William Blake (1757-1827) was a poet, a painter and engraver, who created a unique form of illustrated verse. His poetry, inspired by mystical visions, is among the most original, lyric and prophetic in the English language. Blake’s style has been described as a pre-Romantic.
Blake, the son of a hosier, was born in London. Although largely self-taught, he was widely read. As a child he wanted to become a painter but also began writing poetry. He was sent to a drawing school at age 10 and by the age of 14 was apprenticed to an engraver. Blake married Catherine Boucher in 1782 and in 1784 they set up a print-sellers’ shop with another engraver and Blake’s brother, Robert, who died in 1787.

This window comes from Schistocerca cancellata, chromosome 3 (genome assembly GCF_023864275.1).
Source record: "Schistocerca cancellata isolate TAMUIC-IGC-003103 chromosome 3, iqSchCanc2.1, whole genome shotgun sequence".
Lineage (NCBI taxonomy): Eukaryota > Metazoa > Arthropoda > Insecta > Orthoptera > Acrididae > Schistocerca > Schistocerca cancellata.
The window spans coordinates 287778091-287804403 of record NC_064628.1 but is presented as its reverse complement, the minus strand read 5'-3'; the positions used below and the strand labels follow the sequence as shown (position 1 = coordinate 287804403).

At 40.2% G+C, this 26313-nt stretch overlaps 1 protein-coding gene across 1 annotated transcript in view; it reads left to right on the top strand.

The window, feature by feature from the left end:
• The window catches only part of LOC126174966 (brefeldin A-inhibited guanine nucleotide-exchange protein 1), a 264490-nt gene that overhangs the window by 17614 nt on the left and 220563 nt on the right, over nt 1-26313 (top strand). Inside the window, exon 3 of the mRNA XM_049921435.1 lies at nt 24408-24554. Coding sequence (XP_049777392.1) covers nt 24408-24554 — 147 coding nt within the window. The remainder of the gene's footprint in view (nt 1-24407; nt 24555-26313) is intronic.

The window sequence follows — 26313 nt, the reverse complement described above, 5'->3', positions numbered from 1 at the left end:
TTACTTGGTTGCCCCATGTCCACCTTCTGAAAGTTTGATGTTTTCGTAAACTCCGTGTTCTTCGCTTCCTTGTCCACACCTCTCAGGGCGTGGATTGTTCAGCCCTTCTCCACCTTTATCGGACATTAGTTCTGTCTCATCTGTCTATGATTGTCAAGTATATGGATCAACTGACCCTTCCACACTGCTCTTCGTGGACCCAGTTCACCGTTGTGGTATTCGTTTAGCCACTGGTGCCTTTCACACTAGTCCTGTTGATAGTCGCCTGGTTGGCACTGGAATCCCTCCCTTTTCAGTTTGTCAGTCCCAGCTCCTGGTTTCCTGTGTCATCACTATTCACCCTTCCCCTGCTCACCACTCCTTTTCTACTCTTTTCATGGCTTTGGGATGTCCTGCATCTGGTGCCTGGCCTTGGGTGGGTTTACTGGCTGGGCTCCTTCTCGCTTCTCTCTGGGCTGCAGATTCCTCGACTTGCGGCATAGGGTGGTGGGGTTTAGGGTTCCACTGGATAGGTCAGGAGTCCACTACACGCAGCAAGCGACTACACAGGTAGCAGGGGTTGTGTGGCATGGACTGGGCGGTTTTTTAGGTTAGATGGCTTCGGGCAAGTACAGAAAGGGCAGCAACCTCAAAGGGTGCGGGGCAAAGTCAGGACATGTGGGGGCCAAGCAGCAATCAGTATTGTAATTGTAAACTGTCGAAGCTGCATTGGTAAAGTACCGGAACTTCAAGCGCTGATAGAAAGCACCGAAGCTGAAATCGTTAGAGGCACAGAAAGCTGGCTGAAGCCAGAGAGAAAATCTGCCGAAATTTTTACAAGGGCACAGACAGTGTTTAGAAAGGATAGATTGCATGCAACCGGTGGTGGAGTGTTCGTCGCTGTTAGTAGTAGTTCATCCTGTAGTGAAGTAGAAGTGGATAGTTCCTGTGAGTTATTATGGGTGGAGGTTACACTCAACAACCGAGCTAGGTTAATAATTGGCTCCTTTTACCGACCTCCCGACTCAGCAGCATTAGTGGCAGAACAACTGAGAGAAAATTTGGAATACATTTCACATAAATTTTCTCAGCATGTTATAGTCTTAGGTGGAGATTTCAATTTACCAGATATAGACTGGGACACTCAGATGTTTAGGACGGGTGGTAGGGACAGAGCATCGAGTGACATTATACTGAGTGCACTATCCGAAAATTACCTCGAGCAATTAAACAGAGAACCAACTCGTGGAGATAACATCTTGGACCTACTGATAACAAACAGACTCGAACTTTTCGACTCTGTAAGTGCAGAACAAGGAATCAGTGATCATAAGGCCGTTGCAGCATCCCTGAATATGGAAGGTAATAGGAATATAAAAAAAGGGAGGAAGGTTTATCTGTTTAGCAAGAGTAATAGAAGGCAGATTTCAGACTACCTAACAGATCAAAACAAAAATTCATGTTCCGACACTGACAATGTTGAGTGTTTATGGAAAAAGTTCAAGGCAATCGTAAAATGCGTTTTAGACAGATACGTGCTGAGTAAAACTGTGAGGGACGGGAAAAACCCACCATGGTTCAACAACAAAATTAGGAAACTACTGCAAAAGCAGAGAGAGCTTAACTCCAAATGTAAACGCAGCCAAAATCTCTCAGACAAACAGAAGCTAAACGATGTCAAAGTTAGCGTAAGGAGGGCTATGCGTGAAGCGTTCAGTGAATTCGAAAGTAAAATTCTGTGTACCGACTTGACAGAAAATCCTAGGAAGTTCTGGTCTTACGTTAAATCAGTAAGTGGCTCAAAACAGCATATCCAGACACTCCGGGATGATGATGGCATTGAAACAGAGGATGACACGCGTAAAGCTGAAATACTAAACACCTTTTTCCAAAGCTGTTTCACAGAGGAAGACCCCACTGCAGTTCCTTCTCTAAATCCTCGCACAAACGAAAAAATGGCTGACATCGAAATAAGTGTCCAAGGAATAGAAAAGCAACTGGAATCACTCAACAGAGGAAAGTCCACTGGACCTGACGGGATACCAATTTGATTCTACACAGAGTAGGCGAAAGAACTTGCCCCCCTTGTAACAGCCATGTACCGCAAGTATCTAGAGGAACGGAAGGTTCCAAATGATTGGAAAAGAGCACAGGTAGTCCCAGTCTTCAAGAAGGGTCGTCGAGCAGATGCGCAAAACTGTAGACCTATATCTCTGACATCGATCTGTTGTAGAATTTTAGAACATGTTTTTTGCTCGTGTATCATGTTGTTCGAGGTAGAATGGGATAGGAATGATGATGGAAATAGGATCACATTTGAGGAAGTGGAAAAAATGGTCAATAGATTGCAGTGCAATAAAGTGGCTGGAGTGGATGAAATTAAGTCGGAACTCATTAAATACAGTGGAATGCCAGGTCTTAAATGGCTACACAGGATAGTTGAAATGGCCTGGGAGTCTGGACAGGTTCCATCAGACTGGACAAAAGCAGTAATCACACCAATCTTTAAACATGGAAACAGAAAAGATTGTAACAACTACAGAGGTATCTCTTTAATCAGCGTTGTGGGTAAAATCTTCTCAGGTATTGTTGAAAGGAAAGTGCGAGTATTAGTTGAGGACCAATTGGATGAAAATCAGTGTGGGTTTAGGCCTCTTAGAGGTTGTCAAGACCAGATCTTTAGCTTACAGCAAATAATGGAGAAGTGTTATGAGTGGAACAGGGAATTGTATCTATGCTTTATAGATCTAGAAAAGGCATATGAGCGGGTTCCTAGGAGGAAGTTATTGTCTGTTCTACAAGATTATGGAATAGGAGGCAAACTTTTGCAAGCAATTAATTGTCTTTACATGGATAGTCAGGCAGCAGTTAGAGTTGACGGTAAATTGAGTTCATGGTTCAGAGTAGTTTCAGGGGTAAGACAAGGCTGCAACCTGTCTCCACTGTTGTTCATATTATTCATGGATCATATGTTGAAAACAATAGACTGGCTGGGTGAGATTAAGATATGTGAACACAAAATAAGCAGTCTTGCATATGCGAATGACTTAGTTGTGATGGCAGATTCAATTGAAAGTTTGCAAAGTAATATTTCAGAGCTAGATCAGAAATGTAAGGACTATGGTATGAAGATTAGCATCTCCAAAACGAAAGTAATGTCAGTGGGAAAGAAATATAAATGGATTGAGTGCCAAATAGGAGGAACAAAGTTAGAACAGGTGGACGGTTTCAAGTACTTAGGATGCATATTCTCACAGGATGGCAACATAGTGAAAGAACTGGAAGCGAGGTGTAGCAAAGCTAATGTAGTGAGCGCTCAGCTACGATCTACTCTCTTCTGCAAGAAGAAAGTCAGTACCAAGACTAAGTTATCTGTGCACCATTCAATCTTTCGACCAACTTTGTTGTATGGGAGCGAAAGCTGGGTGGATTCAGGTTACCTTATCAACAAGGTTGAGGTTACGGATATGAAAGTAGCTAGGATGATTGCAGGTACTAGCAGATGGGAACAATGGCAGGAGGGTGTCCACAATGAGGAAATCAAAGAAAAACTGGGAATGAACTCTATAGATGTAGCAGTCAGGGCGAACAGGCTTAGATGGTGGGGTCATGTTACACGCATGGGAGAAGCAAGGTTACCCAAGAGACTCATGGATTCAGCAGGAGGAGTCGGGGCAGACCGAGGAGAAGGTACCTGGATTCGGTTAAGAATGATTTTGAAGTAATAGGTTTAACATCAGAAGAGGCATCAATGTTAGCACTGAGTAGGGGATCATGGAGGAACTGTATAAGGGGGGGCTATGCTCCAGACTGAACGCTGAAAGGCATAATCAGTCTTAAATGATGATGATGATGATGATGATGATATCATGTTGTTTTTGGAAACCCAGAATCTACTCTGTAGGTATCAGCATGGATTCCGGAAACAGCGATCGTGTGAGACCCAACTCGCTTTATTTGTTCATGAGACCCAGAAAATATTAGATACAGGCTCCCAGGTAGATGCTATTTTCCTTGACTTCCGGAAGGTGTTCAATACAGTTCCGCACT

William and Catherine moved to Lambeth in 1790 as he saw Lambeth as ‘the place of the Lamb’ and a site for a new Jerusalem. They lived in a large house which was on the site of present-day 23 Hercules Road. His new home housed a rolling press and painting studio. When a friend interrupted him and Catherine in their summer house, where they were sitting naked, reciting passages from Paradise Lost to each other, ‘Come in,’ Blake called out. ‘It’s only Adam and Eve, you know.’